Eternal sleep is part of the human fascination with museums, with artifacts, with old pictures. Faced with the prospect of disappearance over time – of death – museums create the illusion of preventing such erasure. This is the impulse behind the construction of every monument in world history, every wish for an eternal afterlife, and every desire to keep a photograph of a deceased loved one.
However there is another side of museums that does not ameliorate a bad feeling but creates one. Coming face to face with artifacts and art forces us to confront this deeply unpleasant and immutable force of history, whether one likes it or not. It ignites within us that curiosity which can never be satisfied and makes us ache with frustration that we are helpless to wake all things in museums, that we must accept the fact of irrevocable loss. But mixed with aesthetic beauty, this anxiety and fear becomes a cathartic concoction half Apollonian, half Dionysian. It is this confrontation with the prospect of eternal sleep that adds to the sublime experience of art and artifacts.
But must we accept this as it is? Despite the bleak prospect of Dirk’s struggle, Sokurov also accepts, at the start of the film, that there is an ocean inside each of us. Must not some individuals, some ideas, hold the power to act against this ultimate force that puts to sleep all that we do? Sokurov probes this idea with the French Revolution: Napoleon marches belly first through the Louvre, pointing out paintings of himself. “That’s me,” he declares, as if to validate his existence and confirm his importance in and against history. There is also a wistful Marienne, who whispers over and over the Revolution’s motto, “Liberté, égalité, fraternité.” She and Napoleon, together the chiaroscuro pairing of France’s republican ideals and its imperial ambitions, glide through a twilight Louvre, after hours, emptied of the crowds, in a cavernous space as if under an ocean. Surely, the French Revolution had agency? It mattered in history? “I brought this all here,” Napoleon boasts, evidencing his power through the movement of art. Indeed, during his lifetime much of the Louvre’s holdings were the consequence of Napoleonic conquests. Surely war, in an instant, can do more than decades, Sokurov points out. But can it do more than the ocean of history? Or are Bonaparte and Marienne, like Dirk and Sokurov, ultimately helpless against it? Under Sokurov’s direction, Napoleon’s declarations of self in front of his portraits are humorous, but also pitiable. There is a camp element in his charade that makes him look silly in the extreme. The power and relevance he holds in his portraits have been consumed by time, and his assertions of self imply a deep insecurity. Meanwhile Marienne is aloof, fragile, scared, and almost insane in her unawareness of anything but her incessant recantations. Outside of their fictionalized aliveness in the film, they are both things of the past, asleep. Is it all any more than Marienne’s whispers?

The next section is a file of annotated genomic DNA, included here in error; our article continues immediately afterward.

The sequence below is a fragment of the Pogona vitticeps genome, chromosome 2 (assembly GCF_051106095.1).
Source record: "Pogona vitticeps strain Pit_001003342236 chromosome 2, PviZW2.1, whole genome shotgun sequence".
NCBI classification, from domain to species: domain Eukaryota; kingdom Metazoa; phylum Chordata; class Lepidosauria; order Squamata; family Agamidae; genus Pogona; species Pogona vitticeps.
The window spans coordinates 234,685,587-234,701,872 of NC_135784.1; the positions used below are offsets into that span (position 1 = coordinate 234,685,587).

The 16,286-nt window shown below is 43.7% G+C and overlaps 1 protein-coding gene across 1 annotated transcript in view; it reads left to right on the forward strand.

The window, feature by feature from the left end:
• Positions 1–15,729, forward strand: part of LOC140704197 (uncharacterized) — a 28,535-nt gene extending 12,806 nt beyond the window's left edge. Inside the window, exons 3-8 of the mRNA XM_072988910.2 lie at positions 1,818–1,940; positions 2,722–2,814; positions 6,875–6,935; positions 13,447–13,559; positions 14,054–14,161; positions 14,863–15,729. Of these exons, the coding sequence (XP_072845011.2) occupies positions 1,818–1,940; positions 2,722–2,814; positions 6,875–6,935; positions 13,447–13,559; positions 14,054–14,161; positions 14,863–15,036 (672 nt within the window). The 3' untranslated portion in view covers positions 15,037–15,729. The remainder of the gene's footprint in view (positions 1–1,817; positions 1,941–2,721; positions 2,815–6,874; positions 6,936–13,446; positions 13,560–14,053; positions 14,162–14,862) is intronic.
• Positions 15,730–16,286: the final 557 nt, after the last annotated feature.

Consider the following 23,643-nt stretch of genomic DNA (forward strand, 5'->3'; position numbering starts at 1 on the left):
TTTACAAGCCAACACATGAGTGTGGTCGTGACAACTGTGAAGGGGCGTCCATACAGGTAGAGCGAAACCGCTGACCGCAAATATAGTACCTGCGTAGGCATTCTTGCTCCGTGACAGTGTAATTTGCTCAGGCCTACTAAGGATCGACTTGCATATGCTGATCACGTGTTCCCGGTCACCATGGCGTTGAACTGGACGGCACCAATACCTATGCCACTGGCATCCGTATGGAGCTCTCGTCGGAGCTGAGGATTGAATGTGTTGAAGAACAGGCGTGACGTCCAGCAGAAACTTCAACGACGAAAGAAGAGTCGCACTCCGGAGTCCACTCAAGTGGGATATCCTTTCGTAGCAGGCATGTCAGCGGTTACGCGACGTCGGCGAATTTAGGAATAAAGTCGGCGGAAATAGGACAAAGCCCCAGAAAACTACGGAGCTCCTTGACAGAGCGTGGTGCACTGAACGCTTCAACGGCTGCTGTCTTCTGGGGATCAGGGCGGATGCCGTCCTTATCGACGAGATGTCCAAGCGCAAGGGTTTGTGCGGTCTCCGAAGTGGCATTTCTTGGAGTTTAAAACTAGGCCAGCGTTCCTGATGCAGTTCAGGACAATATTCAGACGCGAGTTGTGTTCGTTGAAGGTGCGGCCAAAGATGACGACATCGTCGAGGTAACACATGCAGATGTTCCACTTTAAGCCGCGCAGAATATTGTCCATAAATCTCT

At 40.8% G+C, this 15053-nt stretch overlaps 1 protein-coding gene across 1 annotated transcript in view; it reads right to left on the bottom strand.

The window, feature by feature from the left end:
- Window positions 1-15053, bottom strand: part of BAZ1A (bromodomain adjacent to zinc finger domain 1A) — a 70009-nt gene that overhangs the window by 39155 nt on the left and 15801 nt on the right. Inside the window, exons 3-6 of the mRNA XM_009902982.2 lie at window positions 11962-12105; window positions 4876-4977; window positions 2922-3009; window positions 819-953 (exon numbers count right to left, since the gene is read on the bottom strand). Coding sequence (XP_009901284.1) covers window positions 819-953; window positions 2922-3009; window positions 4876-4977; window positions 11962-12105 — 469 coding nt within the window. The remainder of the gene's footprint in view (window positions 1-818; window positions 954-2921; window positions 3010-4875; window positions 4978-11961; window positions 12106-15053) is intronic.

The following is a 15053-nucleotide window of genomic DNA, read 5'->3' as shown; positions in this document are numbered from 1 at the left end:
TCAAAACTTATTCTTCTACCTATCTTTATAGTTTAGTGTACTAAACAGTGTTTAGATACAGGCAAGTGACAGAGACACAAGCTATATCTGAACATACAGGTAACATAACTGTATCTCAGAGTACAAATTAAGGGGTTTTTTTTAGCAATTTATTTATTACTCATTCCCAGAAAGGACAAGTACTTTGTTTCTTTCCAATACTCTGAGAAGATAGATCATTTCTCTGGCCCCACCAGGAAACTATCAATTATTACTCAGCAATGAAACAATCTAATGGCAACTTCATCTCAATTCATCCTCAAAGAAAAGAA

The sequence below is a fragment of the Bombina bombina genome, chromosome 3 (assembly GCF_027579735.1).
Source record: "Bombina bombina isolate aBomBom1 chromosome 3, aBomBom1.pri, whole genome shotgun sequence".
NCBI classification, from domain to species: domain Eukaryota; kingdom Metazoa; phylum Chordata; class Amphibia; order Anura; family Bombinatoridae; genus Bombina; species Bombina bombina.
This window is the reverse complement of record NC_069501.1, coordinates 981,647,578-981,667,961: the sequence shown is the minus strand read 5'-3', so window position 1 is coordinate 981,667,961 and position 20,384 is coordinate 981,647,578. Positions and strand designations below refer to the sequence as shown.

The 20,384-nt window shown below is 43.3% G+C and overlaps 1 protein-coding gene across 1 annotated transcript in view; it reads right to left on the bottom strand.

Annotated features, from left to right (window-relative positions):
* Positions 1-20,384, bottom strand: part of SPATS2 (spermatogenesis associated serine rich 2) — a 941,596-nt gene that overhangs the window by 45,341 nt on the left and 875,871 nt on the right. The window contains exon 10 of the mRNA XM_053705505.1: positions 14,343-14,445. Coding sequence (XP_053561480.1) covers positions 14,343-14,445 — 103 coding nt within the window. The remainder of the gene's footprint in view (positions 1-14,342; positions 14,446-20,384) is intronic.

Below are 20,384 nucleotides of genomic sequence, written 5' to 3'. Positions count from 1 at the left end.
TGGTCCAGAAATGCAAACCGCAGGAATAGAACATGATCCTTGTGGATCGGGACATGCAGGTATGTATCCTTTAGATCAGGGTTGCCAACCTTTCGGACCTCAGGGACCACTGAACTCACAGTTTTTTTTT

Set alongside Sokurov’s ruminations, Dirk’s seaborne distress, the documentary history of the Louvre, and Napoleon and Marienne, another story, set during World War Two, emerges for Sokurov tests his ideas. In the face of the Nazis, he asks, did Europe’s past not seem “all a dream?” Its painting, sculpture, literature, even Napoleon, gone? When the Nazis marched on Paris, almost all of the Louvre’s treasures save the monumental statuary had been evacuated to chateaus in the countryside. Through the story of Jaujard and Wolff-Metternich, Sokurov reminds us that the movement, preservation, and existence of art – our salvation against the crush of history – is irrefutably contingent upon the operations of power. These operations are not always clear, and all that Sokurov present is far too large to tackle here. The various forms of collaboration, compromise, sympathy, and ideology of the powerful and powerless in any context have huge literatures and not enough readers.
Something the wartime episodes in the film do demonstrate, once again, is humanity’s curiosity with artifacts and the secrets they hold. What must have it been like for the first Nazis to enter the Louvre? Sokurov is clearly intrigued by this question. He could have folded the Jaujard Wolff-Metternich story into a documentary episode, but instead presents it as a fictional recreation, sure to show us its sinews (unedited trail ends of film, the sound marker on screen, and so on) to highlight that it is a creation, an imagination of the kind in which we all engage while contemplating the lost experience surrounding artifacts. The walls are asleep, and wont respond. Faced with this prospect, like the rest of us, Sokurov imagines, dramatizes.